Cartilage injuries and arthritis Flashcards Preview

Year 2 > Cartilage injuries and arthritis > Flashcards

Flashcards in Cartilage injuries and arthritis Deck (31):
1

Where is hyaline cartilage found?

Covering the surface of bones at synovial joints

2

What are the functions of hyaline cartilage?

Decrease friction
Distribute load

3

Describe the structure of hyaline cartilage

Water
Collage type II
Proteoglycans
Chondrocytes

4

What do chondocytes do?

Produce collagen (type II), proteoglycans and enzymes which help maintain the extracellular matrix

5

How does hyaline cartilage receive it's nutrition?

Synovial fluid
Subchondral bone

6

What is the function of proteoglycans?

Highly hydrophilic molecules which "inflate like balloons" to provide compressive strength

7

What is the function of collagen?

Tensile strength

8

What are proteoglycans made of?

Hyaluronic acid

9

Hyaline cartilage defects can be traumatic or atraumatic. Give some examples of both

Traumatic
- Ligament injury
- Dislocation
Atraumatic
- Osteochondritis dissecans
- Osteoarthritis
- Inflammatory arthritis

10

Which type of cartilage injuries heal? What is different about healed cartilage as compared to normal cartilage?

Full thickness
Not hyaline but fibrocartilage which is less wear resistant with greater friction

11

What is osteochondritis dissecans?

Area of the knee loses its blood supply and cartilage +/- bone fragment detachment

12

In what age group is osteochondritis dissecans most common?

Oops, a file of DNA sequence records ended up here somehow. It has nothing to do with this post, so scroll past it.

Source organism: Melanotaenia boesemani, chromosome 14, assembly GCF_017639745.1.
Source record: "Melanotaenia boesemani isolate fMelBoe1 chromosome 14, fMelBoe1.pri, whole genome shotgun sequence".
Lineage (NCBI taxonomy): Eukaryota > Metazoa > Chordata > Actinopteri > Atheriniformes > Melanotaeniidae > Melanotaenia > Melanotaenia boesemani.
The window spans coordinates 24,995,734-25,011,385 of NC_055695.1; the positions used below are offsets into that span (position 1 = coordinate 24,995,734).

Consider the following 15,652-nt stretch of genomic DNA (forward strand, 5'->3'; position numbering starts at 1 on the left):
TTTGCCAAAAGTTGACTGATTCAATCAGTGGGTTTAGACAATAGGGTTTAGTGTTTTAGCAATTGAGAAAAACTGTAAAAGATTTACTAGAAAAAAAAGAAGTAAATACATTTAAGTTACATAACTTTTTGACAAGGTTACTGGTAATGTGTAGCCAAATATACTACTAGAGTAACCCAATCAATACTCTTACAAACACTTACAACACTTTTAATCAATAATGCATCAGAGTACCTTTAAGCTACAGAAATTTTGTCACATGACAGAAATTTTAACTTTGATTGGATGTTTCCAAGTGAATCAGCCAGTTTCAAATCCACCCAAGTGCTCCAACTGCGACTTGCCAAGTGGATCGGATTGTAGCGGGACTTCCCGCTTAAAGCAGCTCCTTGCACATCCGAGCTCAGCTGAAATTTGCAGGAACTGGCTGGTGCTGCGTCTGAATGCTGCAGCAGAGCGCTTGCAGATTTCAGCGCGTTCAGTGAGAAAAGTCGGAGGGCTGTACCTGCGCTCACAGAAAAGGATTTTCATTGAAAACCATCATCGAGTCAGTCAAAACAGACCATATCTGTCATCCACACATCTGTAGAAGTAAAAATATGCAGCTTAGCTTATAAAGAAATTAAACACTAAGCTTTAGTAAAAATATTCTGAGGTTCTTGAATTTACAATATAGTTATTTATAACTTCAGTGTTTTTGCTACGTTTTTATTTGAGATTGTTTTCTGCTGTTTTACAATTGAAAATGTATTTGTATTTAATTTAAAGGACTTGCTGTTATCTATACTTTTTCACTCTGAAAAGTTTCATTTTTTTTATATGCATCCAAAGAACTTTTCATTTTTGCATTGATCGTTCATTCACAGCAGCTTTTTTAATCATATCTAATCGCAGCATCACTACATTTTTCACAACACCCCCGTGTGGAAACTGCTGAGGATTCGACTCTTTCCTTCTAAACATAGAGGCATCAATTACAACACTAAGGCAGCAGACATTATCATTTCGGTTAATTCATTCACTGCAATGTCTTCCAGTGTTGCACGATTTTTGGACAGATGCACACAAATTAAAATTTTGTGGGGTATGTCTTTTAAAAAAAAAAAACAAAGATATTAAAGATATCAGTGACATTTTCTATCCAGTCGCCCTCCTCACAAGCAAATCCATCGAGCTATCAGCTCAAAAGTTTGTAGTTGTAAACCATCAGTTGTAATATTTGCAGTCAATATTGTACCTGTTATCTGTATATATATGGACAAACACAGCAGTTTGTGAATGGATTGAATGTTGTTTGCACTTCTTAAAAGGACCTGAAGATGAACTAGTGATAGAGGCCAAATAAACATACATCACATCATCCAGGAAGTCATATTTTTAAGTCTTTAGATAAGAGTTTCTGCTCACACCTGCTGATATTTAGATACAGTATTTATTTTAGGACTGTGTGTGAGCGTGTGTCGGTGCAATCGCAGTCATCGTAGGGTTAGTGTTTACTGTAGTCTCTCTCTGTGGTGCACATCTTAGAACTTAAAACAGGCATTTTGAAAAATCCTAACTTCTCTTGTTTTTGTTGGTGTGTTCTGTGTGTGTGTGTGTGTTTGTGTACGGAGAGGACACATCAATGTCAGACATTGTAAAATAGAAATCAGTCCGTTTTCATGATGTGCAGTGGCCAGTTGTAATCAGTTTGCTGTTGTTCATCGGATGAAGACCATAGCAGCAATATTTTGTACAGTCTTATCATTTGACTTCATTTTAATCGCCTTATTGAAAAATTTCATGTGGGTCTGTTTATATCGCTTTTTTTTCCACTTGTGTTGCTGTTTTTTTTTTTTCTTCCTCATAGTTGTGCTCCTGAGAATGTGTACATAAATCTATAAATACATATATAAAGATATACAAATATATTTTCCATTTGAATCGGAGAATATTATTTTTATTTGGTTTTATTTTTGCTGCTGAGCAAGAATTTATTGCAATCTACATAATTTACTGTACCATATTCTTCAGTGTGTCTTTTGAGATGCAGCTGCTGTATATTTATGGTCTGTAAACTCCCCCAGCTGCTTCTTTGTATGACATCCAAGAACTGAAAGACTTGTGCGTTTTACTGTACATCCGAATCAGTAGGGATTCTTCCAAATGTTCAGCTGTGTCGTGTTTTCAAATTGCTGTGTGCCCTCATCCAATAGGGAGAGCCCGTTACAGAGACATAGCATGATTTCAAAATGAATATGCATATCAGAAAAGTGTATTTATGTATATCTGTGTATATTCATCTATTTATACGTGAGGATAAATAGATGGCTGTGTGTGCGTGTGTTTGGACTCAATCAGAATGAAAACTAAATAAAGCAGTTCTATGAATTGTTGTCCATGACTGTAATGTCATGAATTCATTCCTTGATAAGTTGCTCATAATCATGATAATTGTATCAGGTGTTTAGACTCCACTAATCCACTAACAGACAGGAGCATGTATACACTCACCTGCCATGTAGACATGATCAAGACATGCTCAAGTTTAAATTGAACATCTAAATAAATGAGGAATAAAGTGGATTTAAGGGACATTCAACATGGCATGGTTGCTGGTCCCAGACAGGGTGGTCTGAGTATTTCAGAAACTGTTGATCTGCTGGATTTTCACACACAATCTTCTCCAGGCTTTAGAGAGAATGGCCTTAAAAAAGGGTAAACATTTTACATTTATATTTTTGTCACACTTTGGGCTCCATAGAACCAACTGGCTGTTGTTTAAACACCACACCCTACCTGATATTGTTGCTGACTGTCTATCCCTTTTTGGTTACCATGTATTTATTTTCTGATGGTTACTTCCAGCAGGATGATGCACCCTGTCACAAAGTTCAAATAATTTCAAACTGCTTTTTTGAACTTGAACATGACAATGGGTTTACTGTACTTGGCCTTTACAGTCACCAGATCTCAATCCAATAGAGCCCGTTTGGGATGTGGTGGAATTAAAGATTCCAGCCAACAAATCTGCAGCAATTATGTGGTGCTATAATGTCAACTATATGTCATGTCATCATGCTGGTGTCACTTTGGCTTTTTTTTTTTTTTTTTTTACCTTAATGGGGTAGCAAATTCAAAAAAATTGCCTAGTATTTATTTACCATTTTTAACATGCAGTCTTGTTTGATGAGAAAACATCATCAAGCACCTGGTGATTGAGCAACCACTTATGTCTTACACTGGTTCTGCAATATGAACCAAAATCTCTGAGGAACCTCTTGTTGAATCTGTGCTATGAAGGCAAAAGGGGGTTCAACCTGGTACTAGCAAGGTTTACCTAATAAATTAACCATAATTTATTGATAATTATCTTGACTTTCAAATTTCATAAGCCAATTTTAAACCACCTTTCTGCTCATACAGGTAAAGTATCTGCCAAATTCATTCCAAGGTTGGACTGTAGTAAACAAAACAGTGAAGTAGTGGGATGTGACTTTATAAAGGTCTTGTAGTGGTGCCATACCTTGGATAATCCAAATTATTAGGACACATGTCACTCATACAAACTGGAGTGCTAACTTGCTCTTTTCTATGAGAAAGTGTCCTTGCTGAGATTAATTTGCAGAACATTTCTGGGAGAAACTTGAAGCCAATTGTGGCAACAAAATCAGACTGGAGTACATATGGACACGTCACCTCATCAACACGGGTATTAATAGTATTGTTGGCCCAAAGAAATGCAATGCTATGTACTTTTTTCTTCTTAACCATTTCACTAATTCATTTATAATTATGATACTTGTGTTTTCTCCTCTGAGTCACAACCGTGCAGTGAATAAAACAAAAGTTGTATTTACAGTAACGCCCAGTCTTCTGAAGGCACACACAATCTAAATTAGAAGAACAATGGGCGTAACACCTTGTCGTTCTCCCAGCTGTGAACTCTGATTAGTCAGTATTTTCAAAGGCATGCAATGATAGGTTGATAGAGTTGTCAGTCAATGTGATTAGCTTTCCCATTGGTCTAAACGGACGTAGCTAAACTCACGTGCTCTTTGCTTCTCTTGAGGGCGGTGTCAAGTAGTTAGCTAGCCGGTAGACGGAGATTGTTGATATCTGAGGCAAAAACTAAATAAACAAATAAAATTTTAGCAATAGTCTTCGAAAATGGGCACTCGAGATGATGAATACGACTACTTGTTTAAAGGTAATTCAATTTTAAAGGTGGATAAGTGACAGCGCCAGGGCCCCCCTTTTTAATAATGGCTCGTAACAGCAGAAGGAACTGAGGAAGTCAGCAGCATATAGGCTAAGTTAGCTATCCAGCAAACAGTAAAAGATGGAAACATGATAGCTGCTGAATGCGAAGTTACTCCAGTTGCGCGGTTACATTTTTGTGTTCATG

Adolescents

13

How is osteochondritis dissecans managed?

May heal/resolve spontaneously
Can pin in place if detaching on MRI
Can fix or remove if detached
Cartilage regeneration in severe cases

14

Is cartilage regeneration more effective on big or small defects?

Small

15

Which joint can cartilage regeneration techniques NOT be performed on? Why?

Patellofemoral joint
There is too much sheer stress at this joint for it to be effective

16

What are the techniques used for cartilage regeneration?

Drilling/microfracture
Mosaicoplasty
MACI
Osteochondral auto/allograft

17

What does MACI stand for?

Membrane induced autologous chondrocyte implantation

18

What are the contra-indications to cartilage regeneration?

Radiographic signs of osteoarthritis
Joint instability
Inflammatory arthritis

19

Why are open procedures not great with respect to cartilage regeneration?

Air is toxic to hyaline cartilage

20

What techniques of cartilage regeneration are used in tayside and why?

Microfracture - cheap and easy
Allograft - larger defects +/- bone damage

21

What is osteoarthritis?

Pathology of the joints resulting from imbalance of cartilage breakdown and regeneration

22

What predisposes to osteoarthritis?

Injury
Malalignment
Degenerate meniscal tear
Infection
Genetic

23

How is osteoarthritis initially managed?

Weight loss
Analgesia
Activity modification, aids, etc

24

When are steroid injections indicated in osteoarthritis?

Acute flare ups

25

What are the risks of steroid injection with respect to osteoarthritis?

Too many injections can accelerate OA
Infection risk

26

When is osteotomy indicated in osteoarthritis?

Early medial compartment OA in a varus leg

27

When is debridement and washout indicated in osteoarthritis?

Never because it doesn't work

28

Which compartment of the knee will be under the most stress in a varus and valgus knee respectively?

Varus - medial
Valgus - lateral

29

How can the directions of the legs in genu varum and valgus be remembered?

VaRum - feet Return
VaLgus - feet Leave

30

When is knee replacement indicated for osteoarthritis? Which type of knee replacement is most effective?

Elderly patients with end stage disease.
Total replacement has better results than partial replacement

31

What are the risks of knee replacement?

Deep infection
Stiffness
Pain
DVT +/- PE

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